For example: Episode 1 of “CRIT” is a fairly conventional sci-fi detective story. Episodes two, three and six are horror stories. Episode four is more of a conventional sci-fi story. Episode five is more of a suspense/thriller/locked room mystery kind of episode. Episode seven is a prequel episode…. although I’m still working on this one at the moment.

5) You can get away with the occasional “filler” episode if you absolutely have to: Try to avoid this if you can, but it can be useful if you are running low on ideas or feeling burnt out or just need a break of some kind. Many TV shows usually seem to have at least one bottle episode per series. Just remember that too many filler episodes may well end up annoying your readers, it should be a tactic of last resort.

6) It’s more appealing to busy readers: Someone who may not have the time or the enthusiasm to read an entire novel/graphic novel may be more interested in reading a shorter series. Plus, the structure of a series means that your readers will have something to look forward to every week, month etc…

7) You can make collections afterwards: If your series is successful, then you can collate it into a single book which publishers might be more interested in. Although your series has been previously published by you online or wherever [which apparently can be a turn-off for publishers], if it already has a lot of fans/readers then this could be a good selling point – since there’s already a market for it.

The only important piece of advice here if you’re making a collection of your series to sell is that you must put some extra stuff into it. The audience has already read and/or bought it before – so you need to provide something in your collection which they haven’t seen before. Whether it’s an extra short story, a bonus episode, additional scenes or even just some extra sketches or art or a preface by another writer/artist or all of these things, adding bonus content is essential if you want to sell a collection of your series.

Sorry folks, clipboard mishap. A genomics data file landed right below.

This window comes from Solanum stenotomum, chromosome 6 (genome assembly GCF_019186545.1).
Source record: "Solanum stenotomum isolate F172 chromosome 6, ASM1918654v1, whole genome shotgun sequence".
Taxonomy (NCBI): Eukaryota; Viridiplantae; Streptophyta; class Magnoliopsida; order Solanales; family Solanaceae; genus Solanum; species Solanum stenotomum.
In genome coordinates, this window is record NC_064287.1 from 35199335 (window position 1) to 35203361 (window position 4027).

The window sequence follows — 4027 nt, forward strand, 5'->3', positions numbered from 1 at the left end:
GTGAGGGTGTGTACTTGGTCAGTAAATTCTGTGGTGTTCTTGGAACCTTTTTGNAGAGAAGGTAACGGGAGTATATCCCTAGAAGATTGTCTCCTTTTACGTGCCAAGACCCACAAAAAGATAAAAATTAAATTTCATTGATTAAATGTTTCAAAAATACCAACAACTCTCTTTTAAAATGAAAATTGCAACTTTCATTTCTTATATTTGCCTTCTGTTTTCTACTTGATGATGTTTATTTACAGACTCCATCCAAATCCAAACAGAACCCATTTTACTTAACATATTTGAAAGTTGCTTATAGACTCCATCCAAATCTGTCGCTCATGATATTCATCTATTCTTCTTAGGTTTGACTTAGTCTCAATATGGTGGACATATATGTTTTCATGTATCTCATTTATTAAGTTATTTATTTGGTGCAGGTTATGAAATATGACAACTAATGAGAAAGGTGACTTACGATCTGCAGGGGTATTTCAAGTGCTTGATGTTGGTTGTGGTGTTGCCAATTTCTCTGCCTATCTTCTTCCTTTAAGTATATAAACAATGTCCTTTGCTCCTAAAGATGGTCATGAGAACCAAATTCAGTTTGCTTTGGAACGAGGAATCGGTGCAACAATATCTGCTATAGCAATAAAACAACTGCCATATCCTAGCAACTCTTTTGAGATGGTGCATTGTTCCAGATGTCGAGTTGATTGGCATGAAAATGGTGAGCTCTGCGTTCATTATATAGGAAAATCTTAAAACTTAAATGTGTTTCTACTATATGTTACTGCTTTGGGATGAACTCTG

Now for a few disadvantages:

1) Pricing: I’m not an expert when it comes to business, but if you’re selling your series, then you have to think very hard about how much you will charge for it. Ideally, it should probably have a fairly low price per episode (£1-3 or $1-5 at the most) but the cost of any collections you make of your episodes should be slightly lower than the cost of buying each episode induvidually. But it shouldn’t be too much lower otherwise people might just wait for the collection and not bother with buying the induvidual episodes (unless there’s a gap between the episodes being released and the collection being released – although if this is too long, then it can be extremely annoying). I don’t know, it’s all fairly complicated and I’m really not an expert on any of this.

Or one possible idea could be to give away all of or one of the episodes for free and then sell the collection (with bonus content) at a similar price to a normal book or graphic novel.